Worldwide, the population over the age of 60 years will double by 2050 . As people live longer, increasing numbers will live with and die from multi-morbidity, frailty, and chronic health conditions such as renal or cardiac failure. In addition, older people may experience significant psychosocial stressors such as bereavement and loss of independence.
What is palliative care?
Palliative care aims to maintain or improve quality of life and alleviate suffering, through early identification, detailed assessment, and treatment of symptoms . In older people this:
- Combines geriatric medicine and palliative care focusing on comprehensive assessment to integrate social, spiritual, and environmental factors.
- Requires an understanding of multi-morbidity, safe prescribing, and a multidisciplinary approach.
- Prioritizes good communication, considering autonomy, involvement in decision‐making, and the existence of ethical dilemmas.
- Works with older people and their families across settings (home, long‐term care, hospices, and hospital) and during transitions .
How older people experience and report pain is mediated by a range of social and psychological factors, including stoicism, which may lead to under-reporting of pain . The ‘gold standard’ remains self-report. . Questions about pain include three key dimensions: 1) sensory, 2) affective and 3) impact .
Dementia and cognitive impairment
Reporting pain can be challenging for older people with cognitive impairment secondary to dementia and other neurodegenerative diseases, strokes, cultural, or language factors. Many people with dementia can report pain reliably , but it is essential to obtain collateral history. Direct observation or validated observational pain scales recognize how pain or discomfort may lead to behavioral change . The American Geriatrics Society Guidelines  include a range of indicators:
|2||Verbalizations and vocalizations||Moaning, grunting|
|3||Body movements||Guarding an area of the body, pacing|
|4||Changes in interpersonal interactions||Becoming withdrawn, agression|
|5||Changes in activity patterns or routines||Appetite, activities of daily living, sleep|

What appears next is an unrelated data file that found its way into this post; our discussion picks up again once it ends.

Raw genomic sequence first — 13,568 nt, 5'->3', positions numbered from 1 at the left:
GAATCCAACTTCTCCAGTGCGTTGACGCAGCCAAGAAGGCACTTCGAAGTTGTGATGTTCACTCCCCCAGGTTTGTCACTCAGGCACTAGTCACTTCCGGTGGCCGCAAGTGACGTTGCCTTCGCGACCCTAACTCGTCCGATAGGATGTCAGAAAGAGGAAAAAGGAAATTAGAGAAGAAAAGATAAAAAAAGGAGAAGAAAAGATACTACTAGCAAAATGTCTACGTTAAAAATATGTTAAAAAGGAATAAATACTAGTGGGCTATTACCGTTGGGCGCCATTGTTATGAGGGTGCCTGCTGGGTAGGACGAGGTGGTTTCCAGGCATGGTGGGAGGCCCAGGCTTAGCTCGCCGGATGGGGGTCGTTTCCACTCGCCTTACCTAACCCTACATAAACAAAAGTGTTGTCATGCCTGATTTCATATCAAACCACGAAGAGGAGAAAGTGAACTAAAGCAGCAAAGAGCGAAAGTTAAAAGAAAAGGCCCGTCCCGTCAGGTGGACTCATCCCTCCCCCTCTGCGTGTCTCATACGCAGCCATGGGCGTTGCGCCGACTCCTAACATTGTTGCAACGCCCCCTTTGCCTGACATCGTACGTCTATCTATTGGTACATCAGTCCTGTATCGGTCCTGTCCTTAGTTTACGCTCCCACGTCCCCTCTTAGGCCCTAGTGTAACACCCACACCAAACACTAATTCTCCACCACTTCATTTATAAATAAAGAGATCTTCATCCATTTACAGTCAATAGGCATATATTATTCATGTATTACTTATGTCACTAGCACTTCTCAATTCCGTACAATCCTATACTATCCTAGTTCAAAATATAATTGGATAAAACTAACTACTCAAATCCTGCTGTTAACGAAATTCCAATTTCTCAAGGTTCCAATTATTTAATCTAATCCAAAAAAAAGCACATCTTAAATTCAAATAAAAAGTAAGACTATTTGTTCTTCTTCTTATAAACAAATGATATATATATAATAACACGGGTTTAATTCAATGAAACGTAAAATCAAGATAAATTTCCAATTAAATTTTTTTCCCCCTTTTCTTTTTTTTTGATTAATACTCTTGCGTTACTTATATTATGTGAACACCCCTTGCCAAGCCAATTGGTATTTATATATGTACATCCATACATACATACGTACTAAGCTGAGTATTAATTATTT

|6||Mental status changes||Delirium, tearfulness, crying|
Most observational pain tools contain items from these domains. Commonly used tools include the Abbey Pain Scale , Pain Assessment in Advanced Dementia (PAINAD) , and the Pain Assessment Checklist for Seniors with Limited Ability to Communicate (PACSLAC) .
Principles of management
Non-pharmacological management, such as exercise, assistive devices or relaxation , or topical preparations, including NSAIDS for localized musculoskeletal pain , may be effective as a first choice. Pharmacological treatment of pain in older people may be challenging. Polypharmacy is common and changes in how drugs are metabolized and excreted increase the risk of interactions and side effects. Recommendations have been made  (AGS 2009) to lessen the risk of adverse events:
- Prescribe using the WHO pain ladder (http://www.who.int/cancer/palliative/painladder/en/).
- Start low with one drug and increase the dose slowly to achieve response.
- Use the least invasive route of administration.
|Paracetamol/ acetaminophen||Musculoskeletal pain and osteoarthritis||Effective and safe analgesic|
|Non-steroidal anti-inflammatory drugs i.e. naproxen, ibuprofen||Musculoskeletal pain and osteoarthritis where paracetamol not effective||Higher risk of adverse events. GI bleeding, cardiovascular side effects (increased risk of arterial hypertension, heart failure) and worsening of chronic kidney disease.|
|Codeine||Weak opioid for moderate pain||Sedation, hallucinations, delirium, nausea, vomiting, constipation, urinary retention, falls, fractures. Fentanyl or buprenorphine available as patches but cannot be used in opioid naïve patients|
|Morphine, oxycodone, fentanyl||Strong opioids for severe pain in cancer and non-cancer pain|
|Amitriptyline||Neuropathic pain||Postural hypotension, cardiac arrhythmias, urinary retention, glaucoma and worsening cognitive functioning|
|Pregabalin, gabapentin||Neuropathic pain||Anxiolytic and sedative effect|
A palliative care approach ensures symptoms and goals of treatment are regularly reviewed. Discussing a “ceiling of care” with the person or their family to develop a treatment escalation plan supports good pain management by considering decisions such as discontinuing painful interventions. It may reduce the risks of people undergoing distressing transfers towards the end of life, particularly into hospitals . In palliative care, we consider the concept of ‘total pain’ exploring psychological distress, which may influence the perception of pain and suffering.
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Elizabeth L Sampson, PhD
Marie Curie Palliative Care Research Department,
University College London
London, United Kingdom
Sophie Pautex, MD
Division of Palliative Medicine
University Hospital Geneva, Geneva University